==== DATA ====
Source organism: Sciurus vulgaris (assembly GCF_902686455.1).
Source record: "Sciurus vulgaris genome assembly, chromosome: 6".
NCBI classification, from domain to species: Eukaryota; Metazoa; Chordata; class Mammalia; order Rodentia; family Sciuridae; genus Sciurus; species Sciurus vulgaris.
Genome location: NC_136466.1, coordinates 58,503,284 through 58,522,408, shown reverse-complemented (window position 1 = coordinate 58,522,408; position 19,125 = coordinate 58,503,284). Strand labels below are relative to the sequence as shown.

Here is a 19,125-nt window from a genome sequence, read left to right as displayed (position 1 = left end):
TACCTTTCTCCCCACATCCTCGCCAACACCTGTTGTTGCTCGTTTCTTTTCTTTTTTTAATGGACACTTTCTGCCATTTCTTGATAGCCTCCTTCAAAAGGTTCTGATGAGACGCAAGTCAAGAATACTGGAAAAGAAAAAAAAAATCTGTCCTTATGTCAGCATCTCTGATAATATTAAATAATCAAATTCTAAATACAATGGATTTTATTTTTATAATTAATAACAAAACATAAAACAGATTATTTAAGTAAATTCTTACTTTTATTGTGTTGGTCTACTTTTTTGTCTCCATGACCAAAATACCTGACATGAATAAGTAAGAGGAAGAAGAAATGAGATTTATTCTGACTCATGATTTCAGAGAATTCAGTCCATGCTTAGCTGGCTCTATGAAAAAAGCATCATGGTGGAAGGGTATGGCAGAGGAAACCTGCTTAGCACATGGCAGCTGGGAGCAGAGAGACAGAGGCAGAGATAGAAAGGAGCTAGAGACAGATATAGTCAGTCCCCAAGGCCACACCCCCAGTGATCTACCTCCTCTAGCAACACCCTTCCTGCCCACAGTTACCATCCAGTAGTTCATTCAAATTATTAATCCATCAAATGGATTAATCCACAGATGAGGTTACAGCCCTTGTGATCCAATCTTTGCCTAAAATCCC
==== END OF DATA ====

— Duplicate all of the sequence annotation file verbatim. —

Source organism: Sciurus vulgaris (assembly GCF_902686455.1).
Source record: "Sciurus vulgaris genome assembly, chromosome: 6".
NCBI classification, from domain to species: Eukaryota; Metazoa; Chordata; class Mammalia; order Rodentia; family Sciuridae; genus Sciurus; species Sciurus vulgaris.
Genome location: NC_136466.1, coordinates 58,503,284 through 58,522,408, shown reverse-complemented (window position 1 = coordinate 58,522,408; position 19,125 = coordinate 58,503,284). Strand labels below are relative to the sequence as shown.

Here is a 19,125-nt window from a genome sequence, read left to right as displayed (position 1 = left end):
TACCTTTCTCCCCACATCCTCGCCAACACCTGTTGTTGCTCGTTTCTTTTCTTTTTTTAATGGACACTTTCTGCCATTTCTTGATAGCCTCCTTCAAAAGGTTCTGATGAGACGCAAGTCAAGAATACTGGAAAAGAAAAAAAAAATCTGTCCTTATGTCAGCATCTCTGATAATATTAAATAATCAAATTCTAAATACAATGGATTTTATTTTTATAATTAATAACAAAACATAAAACAGATTATTTAAGTAAATTCTTACTTTTATTGTGTTGGTCTACTTTTTTGTCTCCATGACCAAAATACCTGACATGAATAAGTAAGAGGAAGAAGAAATGAGATTTATTCTGACTCATGATTTCAGAGAATTCAGTCCATGCTTAGCTGGCTCTATGAAAAAAGCATCATGGTGGAAGGGTATGGCAGAGGAAACCTGCTTAGCACATGGCAGCTGGGAGCAGAGAGACAGAGGCAGAGATAGAAAGGAGCTAGAGACAGATATAGTCAGTCCCCAAGGCCACACCCCCAGTGATCTACCTCCTCTAGCAACACCCTTCCTGCCCACAGTTACCATCCAGTAGTTCATTCAAATTATTAATCCATCAAATGGATTAATCCACAGATGAGGTTACAGCCCTTGTGATCCAATCTTTGCCTAAAATCCC